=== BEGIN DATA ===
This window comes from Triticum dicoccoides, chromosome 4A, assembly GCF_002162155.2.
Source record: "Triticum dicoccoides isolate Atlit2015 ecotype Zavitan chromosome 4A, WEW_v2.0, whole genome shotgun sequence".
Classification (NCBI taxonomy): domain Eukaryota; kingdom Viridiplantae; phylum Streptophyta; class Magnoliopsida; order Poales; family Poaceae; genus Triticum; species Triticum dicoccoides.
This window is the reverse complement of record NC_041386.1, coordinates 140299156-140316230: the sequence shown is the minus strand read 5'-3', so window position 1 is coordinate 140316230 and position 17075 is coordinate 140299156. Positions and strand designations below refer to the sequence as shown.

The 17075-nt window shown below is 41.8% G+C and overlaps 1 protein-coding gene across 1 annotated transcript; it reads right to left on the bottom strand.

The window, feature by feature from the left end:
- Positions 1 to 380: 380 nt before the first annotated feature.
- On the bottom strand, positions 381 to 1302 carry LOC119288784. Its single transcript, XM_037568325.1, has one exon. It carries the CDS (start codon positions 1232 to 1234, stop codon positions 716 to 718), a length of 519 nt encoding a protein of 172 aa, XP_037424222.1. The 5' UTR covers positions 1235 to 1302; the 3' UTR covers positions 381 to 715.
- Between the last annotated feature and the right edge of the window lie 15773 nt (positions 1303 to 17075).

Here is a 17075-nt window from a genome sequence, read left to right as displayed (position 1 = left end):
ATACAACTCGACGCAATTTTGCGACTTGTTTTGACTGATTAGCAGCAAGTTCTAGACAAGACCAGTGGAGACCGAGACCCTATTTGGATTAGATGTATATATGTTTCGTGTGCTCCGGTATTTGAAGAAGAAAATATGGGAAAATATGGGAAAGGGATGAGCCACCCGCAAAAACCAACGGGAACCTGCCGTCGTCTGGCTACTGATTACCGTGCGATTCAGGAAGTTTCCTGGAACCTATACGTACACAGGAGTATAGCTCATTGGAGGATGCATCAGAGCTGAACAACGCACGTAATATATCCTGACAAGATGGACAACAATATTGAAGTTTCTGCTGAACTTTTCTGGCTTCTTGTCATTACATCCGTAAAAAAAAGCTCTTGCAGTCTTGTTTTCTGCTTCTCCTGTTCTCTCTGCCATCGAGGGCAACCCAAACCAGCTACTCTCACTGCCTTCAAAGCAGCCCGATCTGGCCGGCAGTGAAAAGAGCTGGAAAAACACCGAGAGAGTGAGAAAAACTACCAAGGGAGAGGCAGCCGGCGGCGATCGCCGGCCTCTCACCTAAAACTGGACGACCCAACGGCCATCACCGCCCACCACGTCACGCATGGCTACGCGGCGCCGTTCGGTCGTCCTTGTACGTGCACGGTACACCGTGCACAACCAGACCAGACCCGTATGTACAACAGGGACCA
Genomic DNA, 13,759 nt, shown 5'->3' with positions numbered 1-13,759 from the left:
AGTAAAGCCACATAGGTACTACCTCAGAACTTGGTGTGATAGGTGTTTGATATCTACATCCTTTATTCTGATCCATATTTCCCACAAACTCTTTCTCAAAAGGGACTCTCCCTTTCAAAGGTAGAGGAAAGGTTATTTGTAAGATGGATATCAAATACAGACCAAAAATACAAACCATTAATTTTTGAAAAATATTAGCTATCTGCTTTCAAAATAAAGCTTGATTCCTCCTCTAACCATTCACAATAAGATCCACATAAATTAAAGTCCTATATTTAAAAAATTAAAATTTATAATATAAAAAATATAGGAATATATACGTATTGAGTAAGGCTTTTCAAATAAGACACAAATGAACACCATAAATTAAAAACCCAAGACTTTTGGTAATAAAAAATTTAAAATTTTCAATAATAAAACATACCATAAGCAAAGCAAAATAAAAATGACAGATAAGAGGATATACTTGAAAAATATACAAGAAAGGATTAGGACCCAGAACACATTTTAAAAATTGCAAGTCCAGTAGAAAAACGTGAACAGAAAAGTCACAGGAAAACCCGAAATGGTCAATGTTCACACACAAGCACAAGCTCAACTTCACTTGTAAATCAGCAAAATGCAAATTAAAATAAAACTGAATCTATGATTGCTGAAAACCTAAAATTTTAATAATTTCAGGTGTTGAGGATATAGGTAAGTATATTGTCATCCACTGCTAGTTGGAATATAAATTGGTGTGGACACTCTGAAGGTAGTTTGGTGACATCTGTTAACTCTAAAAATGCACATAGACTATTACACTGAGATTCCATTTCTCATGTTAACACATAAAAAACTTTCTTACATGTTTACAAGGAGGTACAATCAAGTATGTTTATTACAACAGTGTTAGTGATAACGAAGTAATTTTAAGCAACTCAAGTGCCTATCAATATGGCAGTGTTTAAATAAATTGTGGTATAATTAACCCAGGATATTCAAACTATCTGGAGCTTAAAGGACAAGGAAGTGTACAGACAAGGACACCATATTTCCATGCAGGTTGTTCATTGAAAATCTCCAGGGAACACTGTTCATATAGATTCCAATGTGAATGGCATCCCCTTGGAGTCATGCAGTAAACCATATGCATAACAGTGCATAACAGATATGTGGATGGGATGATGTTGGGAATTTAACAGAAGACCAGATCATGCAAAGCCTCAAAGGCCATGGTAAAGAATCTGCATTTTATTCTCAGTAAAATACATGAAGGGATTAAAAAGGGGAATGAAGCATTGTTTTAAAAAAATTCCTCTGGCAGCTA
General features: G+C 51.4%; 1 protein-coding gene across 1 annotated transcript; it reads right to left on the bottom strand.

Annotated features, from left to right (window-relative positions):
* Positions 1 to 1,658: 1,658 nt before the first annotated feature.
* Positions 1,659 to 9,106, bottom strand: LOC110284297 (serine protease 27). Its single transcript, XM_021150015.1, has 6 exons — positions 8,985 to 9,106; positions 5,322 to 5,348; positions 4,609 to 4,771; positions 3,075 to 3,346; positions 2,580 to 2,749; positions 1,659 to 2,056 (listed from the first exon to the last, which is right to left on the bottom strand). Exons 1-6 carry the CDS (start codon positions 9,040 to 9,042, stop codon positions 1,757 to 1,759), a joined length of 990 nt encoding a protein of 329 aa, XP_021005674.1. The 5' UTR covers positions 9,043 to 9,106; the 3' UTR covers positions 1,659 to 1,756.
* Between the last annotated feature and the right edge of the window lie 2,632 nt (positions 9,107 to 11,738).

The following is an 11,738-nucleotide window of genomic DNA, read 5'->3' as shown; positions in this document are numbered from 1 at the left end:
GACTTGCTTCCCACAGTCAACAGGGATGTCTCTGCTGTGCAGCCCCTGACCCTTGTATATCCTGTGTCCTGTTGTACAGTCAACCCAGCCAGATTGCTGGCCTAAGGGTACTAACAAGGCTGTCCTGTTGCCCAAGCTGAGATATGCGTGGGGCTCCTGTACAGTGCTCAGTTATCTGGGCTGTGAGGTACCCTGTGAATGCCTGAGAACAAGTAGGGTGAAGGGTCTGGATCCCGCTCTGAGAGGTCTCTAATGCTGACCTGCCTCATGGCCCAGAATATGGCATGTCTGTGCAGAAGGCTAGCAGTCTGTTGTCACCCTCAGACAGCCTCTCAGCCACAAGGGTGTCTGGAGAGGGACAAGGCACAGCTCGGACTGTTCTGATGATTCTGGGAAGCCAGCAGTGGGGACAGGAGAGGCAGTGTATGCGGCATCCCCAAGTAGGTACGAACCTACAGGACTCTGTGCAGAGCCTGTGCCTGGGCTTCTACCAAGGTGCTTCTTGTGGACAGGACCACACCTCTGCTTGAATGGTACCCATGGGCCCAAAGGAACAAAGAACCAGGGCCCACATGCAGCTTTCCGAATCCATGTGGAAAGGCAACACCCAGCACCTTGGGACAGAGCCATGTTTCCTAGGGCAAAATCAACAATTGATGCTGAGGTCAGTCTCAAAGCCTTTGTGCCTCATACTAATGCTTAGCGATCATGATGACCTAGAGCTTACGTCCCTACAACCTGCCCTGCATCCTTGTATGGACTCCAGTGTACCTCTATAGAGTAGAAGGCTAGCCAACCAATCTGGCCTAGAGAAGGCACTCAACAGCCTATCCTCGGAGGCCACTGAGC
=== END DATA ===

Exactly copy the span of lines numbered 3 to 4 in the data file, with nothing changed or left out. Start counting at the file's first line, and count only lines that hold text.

Classification (NCBI taxonomy): domain Eukaryota; kingdom Viridiplantae; phylum Streptophyta; class Magnoliopsida; order Poales; family Poaceae; genus Triticum; species Triticum dicoccoides.
This window is the reverse complement of record NC_041386.1, coordinates 140299156-140316230: the sequence shown is the minus strand read 5'-3', so window position 1 is coordinate 140316230 and position 17075 is coordinate 140299156. Positions and strand designations below refer to the sequence as shown.